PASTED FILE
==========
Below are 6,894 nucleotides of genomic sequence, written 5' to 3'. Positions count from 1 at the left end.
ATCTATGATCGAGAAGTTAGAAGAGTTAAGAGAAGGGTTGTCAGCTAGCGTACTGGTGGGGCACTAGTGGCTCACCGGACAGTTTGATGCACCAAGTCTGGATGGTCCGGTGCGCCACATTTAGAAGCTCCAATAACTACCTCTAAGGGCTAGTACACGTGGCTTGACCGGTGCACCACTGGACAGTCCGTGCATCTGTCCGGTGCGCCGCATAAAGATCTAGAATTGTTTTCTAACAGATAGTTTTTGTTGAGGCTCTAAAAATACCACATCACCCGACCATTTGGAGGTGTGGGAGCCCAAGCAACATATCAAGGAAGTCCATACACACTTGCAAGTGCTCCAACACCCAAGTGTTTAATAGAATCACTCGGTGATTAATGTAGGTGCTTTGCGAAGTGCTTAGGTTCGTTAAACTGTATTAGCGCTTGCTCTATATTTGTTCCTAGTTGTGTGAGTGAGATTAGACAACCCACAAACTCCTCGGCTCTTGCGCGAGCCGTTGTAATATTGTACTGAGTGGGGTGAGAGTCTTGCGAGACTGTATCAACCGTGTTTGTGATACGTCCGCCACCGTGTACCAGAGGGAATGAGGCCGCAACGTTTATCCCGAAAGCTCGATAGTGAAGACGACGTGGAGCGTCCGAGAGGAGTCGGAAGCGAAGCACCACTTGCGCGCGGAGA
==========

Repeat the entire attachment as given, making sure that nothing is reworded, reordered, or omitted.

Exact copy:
Below are 6,894 nucleotides of genomic sequence, written 5' to 3'. Positions count from 1 at the left end.
ATCTATGATCGAGAAGTTAGAAGAGTTAAGAGAAGGGTTGTCAGCTAGCGTACTGGTGGGGCACTAGTGGCTCACCGGACAGTTTGATGCACCAAGTCTGGATGGTCCGGTGCGCCACATTTAGAAGCTCCAATAACTACCTCTAAGGGCTAGTACACGTGGCTTGACCGGTGCACCACTGGACAGTCCGTGCATCTGTCCGGTGCGCCGCATAAAGATCTAGAATTGTTTTCTAACAGATAGTTTTTGTTGAGGCTCTAAAAATACCACATCACCCGACCATTTGGAGGTGTGGGAGCCCAAGCAACATATCAAGGAAGTCCATACACACTTGCAAGTGCTCCAACACCCAAGTGTTTAATAGAATCACTCGGTGATTAATGTAGGTGCTTTGCGAAGTGCTTAGGTTCGTTAAACTGTATTAGCGCTTGCTCTATATTTGTTCCTAGTTGTGTGAGTGAGATTAGACAACCCACAAACTCCTCGGCTCTTGCGCGAGCCGTTGTAATATTGTACTGAGTGGGGTGAGAGTCTTGCGAGACTGTATCAACCGTGTTTGTGATACGTCCGCCACCGTGTACCAGAGGGAATGAGGCCGCAACGTTTATCCCGAAAGCTCGATAGTGAAGACGACGTGGAGCGTCCGAGAGGAGTCGGAAGCGAAGCACCACTTGCGCGCGGAGA